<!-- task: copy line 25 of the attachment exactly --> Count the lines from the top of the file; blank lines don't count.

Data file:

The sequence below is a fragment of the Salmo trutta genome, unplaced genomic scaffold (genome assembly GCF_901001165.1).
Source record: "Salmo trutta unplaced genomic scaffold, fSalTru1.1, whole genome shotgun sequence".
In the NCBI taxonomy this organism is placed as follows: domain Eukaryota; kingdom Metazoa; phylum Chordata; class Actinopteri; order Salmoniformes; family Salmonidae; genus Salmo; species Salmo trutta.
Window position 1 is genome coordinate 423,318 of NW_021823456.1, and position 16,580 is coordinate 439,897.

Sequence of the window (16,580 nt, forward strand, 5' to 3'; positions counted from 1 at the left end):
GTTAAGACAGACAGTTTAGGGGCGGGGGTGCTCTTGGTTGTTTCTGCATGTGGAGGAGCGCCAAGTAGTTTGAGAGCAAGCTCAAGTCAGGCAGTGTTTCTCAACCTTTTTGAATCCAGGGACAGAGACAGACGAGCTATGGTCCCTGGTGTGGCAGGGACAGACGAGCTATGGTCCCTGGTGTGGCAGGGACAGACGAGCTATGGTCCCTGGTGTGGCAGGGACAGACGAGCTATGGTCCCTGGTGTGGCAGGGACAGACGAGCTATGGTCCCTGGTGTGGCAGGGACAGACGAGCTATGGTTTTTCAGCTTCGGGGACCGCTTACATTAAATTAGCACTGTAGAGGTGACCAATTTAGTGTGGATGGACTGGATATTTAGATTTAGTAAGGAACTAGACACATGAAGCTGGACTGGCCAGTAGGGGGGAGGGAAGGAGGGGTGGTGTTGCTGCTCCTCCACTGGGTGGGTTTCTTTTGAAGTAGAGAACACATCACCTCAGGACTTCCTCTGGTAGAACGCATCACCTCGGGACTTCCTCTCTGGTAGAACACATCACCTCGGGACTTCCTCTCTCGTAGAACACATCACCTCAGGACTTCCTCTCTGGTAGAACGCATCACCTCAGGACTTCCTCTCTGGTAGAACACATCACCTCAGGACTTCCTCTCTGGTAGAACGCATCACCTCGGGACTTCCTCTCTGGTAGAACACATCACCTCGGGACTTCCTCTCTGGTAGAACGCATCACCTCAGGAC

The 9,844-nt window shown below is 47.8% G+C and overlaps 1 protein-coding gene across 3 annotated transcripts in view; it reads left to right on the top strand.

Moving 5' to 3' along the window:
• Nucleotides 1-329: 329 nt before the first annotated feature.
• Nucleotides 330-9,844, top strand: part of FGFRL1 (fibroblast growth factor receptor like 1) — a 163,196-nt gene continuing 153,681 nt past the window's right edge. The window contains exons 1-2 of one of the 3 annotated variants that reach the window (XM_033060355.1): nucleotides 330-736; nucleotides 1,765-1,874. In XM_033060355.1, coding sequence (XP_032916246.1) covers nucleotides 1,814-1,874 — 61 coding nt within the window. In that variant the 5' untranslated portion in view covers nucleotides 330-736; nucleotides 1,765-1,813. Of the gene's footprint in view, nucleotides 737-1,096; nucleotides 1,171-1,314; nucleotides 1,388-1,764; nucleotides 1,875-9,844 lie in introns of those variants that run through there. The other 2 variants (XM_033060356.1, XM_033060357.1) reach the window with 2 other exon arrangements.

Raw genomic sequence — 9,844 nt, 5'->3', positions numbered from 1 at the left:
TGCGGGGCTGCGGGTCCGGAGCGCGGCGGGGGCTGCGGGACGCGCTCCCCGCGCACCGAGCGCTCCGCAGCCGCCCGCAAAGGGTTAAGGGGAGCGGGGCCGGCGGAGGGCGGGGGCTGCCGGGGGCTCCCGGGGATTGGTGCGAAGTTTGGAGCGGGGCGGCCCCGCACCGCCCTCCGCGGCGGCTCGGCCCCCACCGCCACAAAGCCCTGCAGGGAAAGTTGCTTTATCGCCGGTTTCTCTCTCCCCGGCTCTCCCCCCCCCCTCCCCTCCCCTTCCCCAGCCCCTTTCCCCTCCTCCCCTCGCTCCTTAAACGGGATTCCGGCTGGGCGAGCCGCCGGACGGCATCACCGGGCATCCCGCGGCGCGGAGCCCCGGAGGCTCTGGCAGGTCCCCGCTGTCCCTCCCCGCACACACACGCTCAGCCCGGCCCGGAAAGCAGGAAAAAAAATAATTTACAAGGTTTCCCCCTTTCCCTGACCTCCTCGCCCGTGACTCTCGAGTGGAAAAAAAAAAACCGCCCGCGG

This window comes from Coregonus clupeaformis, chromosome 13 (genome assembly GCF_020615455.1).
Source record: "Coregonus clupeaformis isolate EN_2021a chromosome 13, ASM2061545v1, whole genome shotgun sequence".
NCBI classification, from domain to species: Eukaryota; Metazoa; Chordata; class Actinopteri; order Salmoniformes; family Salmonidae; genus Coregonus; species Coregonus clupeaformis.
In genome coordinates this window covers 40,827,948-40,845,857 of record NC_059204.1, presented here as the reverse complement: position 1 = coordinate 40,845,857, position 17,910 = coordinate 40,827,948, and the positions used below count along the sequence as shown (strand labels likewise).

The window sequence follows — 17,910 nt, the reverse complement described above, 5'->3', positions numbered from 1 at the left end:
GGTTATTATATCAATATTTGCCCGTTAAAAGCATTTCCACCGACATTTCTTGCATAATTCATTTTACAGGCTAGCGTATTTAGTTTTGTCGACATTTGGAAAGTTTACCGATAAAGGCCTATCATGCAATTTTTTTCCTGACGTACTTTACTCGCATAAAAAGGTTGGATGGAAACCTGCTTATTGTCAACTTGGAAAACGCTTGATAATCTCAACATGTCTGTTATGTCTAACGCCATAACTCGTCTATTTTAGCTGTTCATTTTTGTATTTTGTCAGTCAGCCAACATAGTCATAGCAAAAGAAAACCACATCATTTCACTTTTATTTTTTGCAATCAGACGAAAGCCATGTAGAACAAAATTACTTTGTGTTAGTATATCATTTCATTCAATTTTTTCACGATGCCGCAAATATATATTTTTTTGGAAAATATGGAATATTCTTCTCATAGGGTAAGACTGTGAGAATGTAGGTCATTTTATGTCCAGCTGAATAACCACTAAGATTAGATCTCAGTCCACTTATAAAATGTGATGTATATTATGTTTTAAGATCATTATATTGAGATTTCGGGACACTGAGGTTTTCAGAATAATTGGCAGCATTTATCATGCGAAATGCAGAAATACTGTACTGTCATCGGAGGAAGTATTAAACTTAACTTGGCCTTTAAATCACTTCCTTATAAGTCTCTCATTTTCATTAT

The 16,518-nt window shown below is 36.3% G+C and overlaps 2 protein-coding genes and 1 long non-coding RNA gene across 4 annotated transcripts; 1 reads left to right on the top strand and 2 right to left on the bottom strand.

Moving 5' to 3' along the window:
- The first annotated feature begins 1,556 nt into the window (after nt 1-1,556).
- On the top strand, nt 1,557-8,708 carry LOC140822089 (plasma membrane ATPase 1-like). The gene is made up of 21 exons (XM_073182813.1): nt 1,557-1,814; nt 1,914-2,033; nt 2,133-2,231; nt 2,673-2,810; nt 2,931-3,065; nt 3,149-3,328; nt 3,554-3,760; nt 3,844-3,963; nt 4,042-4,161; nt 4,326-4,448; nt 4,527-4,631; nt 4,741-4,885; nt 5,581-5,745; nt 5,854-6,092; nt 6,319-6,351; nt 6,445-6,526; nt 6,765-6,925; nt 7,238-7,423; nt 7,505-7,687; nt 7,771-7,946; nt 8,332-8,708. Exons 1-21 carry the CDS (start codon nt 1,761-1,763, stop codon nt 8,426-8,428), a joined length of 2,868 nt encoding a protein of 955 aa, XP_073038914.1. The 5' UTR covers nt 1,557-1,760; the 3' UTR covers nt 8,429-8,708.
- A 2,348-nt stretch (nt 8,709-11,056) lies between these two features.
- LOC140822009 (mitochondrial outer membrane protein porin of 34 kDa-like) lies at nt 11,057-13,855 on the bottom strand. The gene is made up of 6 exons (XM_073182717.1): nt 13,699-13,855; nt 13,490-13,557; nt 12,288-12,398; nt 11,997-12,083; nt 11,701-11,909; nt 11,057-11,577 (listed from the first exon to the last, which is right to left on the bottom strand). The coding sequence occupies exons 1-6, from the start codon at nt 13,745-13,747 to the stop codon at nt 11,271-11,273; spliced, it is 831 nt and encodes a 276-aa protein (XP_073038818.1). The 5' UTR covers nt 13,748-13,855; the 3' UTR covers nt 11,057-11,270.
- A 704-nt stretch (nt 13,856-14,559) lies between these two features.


- A 704-nt stretch (nt 13,856-14,559) lies between these two features.